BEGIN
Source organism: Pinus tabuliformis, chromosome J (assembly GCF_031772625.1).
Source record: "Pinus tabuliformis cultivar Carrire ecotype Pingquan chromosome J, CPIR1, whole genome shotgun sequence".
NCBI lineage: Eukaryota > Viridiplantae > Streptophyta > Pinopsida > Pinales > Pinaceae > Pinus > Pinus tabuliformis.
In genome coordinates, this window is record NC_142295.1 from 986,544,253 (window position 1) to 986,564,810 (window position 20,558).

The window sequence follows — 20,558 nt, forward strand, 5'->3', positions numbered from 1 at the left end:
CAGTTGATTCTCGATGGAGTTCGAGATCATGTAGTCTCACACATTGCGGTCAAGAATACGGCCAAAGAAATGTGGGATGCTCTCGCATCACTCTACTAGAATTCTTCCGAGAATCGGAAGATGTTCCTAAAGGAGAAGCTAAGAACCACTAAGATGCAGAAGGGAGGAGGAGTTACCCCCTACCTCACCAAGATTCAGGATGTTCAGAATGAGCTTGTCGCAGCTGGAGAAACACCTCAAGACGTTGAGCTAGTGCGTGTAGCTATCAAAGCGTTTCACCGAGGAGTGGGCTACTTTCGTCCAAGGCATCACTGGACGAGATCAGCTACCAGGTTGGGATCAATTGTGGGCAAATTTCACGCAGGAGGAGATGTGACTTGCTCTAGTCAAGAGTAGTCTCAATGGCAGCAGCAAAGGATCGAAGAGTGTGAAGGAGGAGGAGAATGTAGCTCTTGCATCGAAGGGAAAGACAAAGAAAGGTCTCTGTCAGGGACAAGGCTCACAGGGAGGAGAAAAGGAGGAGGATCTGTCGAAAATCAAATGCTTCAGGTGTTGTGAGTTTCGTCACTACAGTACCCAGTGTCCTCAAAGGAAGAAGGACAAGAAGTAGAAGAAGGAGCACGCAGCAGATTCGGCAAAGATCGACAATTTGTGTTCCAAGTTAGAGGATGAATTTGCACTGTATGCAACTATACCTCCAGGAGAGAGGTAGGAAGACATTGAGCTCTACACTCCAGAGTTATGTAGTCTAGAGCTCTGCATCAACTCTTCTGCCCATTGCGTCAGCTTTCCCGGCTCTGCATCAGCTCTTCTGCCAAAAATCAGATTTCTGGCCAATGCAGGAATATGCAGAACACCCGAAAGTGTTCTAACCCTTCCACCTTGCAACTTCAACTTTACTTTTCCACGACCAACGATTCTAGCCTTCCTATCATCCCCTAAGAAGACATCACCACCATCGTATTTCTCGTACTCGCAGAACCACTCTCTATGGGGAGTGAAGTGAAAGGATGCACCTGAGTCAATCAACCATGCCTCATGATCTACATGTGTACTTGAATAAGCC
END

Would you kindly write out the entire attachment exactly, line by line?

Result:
Source organism: Pinus tabuliformis, chromosome J (assembly GCF_031772625.1).
Source record: "Pinus tabuliformis cultivar Carrire ecotype Pingquan chromosome J, CPIR1, whole genome shotgun sequence".
NCBI lineage: Eukaryota > Viridiplantae > Streptophyta > Pinopsida > Pinales > Pinaceae > Pinus > Pinus tabuliformis.
In genome coordinates, this window is record NC_142295.1 from 986,544,253 (window position 1) to 986,564,810 (window position 20,558).

The window sequence follows — 20,558 nt, forward strand, 5'->3', positions numbered from 1 at the left end:
CAGTTGATTCTCGATGGAGTTCGAGATCATGTAGTCTCACACATTGCGGTCAAGAATACGGCCAAAGAAATGTGGGATGCTCTCGCATCACTCTACTAGAATTCTTCCGAGAATCGGAAGATGTTCCTAAAGGAGAAGCTAAGAACCACTAAGATGCAGAAGGGAGGAGGAGTTACCCCCTACCTCACCAAGATTCAGGATGTTCAGAATGAGCTTGTCGCAGCTGGAGAAACACCTCAAGACGTTGAGCTAGTGCGTGTAGCTATCAAAGCGTTTCACCGAGGAGTGGGCTACTTTCGTCCAAGGCATCACTGGACGAGATCAGCTACCAGGTTGGGATCAATTGTGGGCAAATTTCACGCAGGAGGAGATGTGACTTGCTCTAGTCAAGAGTAGTCTCAATGGCAGCAGCAAAGGATCGAAGAGTGTGAAGGAGGAGGAGAATGTAGCTCTTGCATCGAAGGGAAAGACAAAGAAAGGTCTCTGTCAGGGACAAGGCTCACAGGGAGGAGAAAAGGAGGAGGATCTGTCGAAAATCAAATGCTTCAGGTGTTGTGAGTTTCGTCACTACAGTACCCAGTGTCCTCAAAGGAAGAAGGACAAGAAGTAGAAGAAGGAGCACGCAGCAGATTCGGCAAAGATCGACAATTTGTGTTCCAAGTTAGAGGATGAATTTGCACTGTATGCAACTATACCTCCAGGAGAGAGGTAGGAAGACATTGAGCTCTACACTCCAGAGTTATGTAGTCTAGAGCTCTGCATCAACTCTTCTGCCCATTGCGTCAGCTTTCCCGGCTCTGCATCAGCTCTTCTGCCAAAAATCAGATTTCTGGCCAATGCAGGAATATGCAGAACACCCGAAAGTGTTCTAACCCTTCCACCTTGCAACTTCAACTTTACTTTTCCACGACCAACGATTCTAGCCTTCCTATCATCCCCTAAGAAGACATCACCACCATCGTATTTCTCGTACTCGCAGAACCACTCTCTATGGGGAGTGAAGTGAAAGGATGCACCTGAGTCAATCAACCATGCCTCATGATCTACATGTGTACTTGAATAAGCC